The last two days spent in Wyoming were consumed with the AgriFuture conference. It was such an excellent experience. It started off with Director of Agriculture Jason Fearneyhough giving a keynote about dreams. It was really exciting to be in a room filled with other young people who were passionate about agriculture, but the thing that struck me the most was how welcoming and curious everybody was as to how we do things in Canada. We were the only 3 Canadians represented at this conference and we were welcome with open arms. We got to talk to so many interesting people. One thing I found to be to very interesting is ranching in Wyoming is very similar to ranching in BC. In both places most crops need to be irrigated, there is government land that is leased to turn cattle out on in summer months, and lastly both places are quite rugged, so cattle are a perfect fit because they are able to turn sunshine and grass into a nutritious and safe protein source, using land that otherwise would be useless. This was quite exciting for me because usually when I attend Canadian Cattlemen’s conference people from other parts of Canada think I’m crazy because in BC we really do things differently than most other provinces in terms of cattle production, so it was quite refreshing to be understood in Wyoming.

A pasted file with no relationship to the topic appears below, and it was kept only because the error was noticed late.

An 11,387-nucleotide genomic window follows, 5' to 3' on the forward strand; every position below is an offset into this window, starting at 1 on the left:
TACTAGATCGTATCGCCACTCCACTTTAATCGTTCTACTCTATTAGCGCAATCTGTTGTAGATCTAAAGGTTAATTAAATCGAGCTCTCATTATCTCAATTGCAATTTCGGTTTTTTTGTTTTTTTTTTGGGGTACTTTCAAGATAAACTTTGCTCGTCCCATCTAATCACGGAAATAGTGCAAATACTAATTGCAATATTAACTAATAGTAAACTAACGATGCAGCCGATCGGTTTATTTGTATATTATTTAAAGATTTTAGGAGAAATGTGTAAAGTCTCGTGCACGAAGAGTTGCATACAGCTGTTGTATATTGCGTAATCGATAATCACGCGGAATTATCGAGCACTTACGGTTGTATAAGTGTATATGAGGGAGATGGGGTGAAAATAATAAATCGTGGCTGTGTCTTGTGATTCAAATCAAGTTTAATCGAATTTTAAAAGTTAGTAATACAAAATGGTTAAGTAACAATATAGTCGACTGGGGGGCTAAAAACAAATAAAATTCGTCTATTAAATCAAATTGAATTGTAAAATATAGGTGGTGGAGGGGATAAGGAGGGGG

During the presentations at the conferences I found it quite interesting because even though a border separates our two countries the problems we are facing and talking about are the same. At some moments I could totally forget I was not in Canada because the conversation is the same at home, the industry needs to do a better job of advocacy so the consumer understands what we do, how do we get more government support, how can we attract more young producers to the industry? I really found this to be fascinating that both our countries are facing vitually identical problems. I think it would be great if we could work together to solve these problems and in turn have a stronger more dynamic cattle industry.